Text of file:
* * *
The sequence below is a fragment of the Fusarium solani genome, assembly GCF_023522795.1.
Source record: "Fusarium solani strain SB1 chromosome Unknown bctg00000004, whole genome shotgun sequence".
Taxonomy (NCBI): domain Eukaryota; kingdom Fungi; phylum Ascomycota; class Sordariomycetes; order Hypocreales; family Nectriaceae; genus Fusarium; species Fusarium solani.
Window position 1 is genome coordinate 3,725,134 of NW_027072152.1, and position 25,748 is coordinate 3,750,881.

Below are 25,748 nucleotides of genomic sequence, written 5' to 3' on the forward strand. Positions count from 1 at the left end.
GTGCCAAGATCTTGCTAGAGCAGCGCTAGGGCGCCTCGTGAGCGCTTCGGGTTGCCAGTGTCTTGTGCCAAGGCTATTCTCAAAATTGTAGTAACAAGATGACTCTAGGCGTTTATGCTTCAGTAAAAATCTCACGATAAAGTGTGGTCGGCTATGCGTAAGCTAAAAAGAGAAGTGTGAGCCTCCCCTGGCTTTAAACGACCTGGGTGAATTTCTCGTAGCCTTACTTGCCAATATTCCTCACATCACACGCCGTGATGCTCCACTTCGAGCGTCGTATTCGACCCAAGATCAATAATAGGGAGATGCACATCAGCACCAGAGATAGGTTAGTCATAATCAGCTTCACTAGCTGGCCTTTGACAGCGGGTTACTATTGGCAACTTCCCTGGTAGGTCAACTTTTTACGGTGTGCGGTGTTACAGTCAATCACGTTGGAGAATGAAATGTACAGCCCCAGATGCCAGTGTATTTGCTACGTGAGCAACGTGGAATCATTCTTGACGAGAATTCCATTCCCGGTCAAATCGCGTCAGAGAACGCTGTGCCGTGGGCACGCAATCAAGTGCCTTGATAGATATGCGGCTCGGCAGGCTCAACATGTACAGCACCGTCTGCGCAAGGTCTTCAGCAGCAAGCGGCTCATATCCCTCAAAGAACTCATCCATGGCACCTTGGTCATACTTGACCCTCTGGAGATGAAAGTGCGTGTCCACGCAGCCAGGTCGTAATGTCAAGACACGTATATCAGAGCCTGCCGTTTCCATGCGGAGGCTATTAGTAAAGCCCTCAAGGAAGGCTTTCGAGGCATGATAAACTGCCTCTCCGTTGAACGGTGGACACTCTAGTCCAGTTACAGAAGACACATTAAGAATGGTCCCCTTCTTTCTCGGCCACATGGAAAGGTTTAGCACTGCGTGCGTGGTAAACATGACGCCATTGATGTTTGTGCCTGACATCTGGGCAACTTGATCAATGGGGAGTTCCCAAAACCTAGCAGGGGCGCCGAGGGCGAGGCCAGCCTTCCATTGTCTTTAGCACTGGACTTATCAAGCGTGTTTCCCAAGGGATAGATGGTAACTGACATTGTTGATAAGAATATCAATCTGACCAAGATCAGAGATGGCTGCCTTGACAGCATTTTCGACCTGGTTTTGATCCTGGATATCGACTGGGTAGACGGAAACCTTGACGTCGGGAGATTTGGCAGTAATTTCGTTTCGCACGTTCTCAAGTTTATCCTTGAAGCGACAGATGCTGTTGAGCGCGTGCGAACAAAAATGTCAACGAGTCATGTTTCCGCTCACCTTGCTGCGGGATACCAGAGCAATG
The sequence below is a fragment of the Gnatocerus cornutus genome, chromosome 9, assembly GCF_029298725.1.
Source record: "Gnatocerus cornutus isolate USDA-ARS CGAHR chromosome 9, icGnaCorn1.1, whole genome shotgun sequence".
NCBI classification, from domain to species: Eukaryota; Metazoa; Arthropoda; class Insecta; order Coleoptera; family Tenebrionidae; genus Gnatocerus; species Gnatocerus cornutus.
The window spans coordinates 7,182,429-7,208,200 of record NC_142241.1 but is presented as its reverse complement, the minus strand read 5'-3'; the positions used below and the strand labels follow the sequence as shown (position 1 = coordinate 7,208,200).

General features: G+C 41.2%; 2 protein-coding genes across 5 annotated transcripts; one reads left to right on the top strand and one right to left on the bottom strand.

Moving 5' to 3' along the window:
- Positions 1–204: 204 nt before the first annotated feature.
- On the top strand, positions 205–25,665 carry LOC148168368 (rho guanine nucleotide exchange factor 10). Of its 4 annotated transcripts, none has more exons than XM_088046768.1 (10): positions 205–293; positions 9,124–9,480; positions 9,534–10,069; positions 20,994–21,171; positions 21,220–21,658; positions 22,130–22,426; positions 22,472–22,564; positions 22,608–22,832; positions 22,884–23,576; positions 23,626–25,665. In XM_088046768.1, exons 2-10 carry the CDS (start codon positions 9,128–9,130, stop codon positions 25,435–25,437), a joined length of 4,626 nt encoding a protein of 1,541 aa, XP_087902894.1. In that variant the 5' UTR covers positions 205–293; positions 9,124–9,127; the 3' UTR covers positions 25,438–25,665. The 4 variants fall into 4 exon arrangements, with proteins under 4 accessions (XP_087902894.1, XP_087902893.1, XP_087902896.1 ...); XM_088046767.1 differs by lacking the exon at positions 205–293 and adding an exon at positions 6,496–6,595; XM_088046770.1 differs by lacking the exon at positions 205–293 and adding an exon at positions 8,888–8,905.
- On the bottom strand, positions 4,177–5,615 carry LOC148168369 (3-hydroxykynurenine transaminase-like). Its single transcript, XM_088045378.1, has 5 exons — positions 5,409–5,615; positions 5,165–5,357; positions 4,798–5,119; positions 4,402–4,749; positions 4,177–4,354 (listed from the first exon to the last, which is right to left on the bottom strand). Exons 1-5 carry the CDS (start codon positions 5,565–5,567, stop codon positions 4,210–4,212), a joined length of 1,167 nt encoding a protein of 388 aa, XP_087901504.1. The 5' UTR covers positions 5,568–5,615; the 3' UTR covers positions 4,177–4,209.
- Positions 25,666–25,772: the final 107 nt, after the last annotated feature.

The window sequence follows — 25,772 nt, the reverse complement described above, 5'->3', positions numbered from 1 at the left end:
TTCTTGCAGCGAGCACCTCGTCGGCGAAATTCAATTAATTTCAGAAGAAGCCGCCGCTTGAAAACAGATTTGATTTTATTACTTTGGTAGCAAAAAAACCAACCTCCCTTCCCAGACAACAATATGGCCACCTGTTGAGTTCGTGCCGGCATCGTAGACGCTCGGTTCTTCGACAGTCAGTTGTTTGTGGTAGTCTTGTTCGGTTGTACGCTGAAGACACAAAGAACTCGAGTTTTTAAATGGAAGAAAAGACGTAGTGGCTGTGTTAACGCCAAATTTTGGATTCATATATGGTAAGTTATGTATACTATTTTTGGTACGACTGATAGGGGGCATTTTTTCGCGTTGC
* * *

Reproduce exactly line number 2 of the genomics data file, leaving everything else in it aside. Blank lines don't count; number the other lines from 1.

Source record: "Fusarium solani strain SB1 chromosome Unknown bctg00000004, whole genome shotgun sequence".